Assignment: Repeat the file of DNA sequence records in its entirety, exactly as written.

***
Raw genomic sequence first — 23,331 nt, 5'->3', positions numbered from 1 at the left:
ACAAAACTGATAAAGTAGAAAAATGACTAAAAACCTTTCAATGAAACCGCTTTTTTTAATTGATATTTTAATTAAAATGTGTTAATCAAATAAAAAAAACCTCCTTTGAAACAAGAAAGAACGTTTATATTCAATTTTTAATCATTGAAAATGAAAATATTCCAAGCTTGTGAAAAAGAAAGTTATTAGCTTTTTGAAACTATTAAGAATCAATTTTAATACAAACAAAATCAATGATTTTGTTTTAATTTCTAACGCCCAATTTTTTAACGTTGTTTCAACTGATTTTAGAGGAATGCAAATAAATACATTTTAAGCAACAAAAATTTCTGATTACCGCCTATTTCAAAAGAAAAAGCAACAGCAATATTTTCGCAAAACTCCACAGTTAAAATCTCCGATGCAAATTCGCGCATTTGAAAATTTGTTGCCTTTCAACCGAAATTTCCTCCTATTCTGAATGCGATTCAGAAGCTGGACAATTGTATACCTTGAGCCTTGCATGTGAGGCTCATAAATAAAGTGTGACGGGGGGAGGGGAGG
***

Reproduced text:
Raw genomic sequence first — 23,331 nt, 5'->3', positions numbered from 1 at the left:
ACAAAACTGATAAAGTAGAAAAATGACTAAAAACCTTTCAATGAAACCGCTTTTTTTAATTGATATTTTAATTAAAATGTGTTAATCAAATAAAAAAAACCTCCTTTGAAACAAGAAAGAACGTTTATATTCAATTTTTAATCATTGAAAATGAAAATATTCCAAGCTTGTGAAAAAGAAAGTTATTAGCTTTTTGAAACTATTAAGAATCAATTTTAATACAAACAAAATCAATGATTTTGTTTTAATTTCTAACGCCCAATTTTTTAACGTTGTTTCAACTGATTTTAGAGGAATGCAAATAAATACATTTTAAGCAACAAAAATTTCTGATTACCGCCTATTTCAAAAGAAAAAGCAACAGCAATATTTTCGCAAAACTCCACAGTTAAAATCTCCGATGCAAATTCGCGCATTTGAAAATTTGTTGCCTTTCAACCGAAATTTCCTCCTATTCTGAATGCGATTCAGAAGCTGGACAATTGTATACCTTGAGCCTTGCATGTGAGGCTCATAAATAAAGTGTGACGGGGGGAGGGGAGG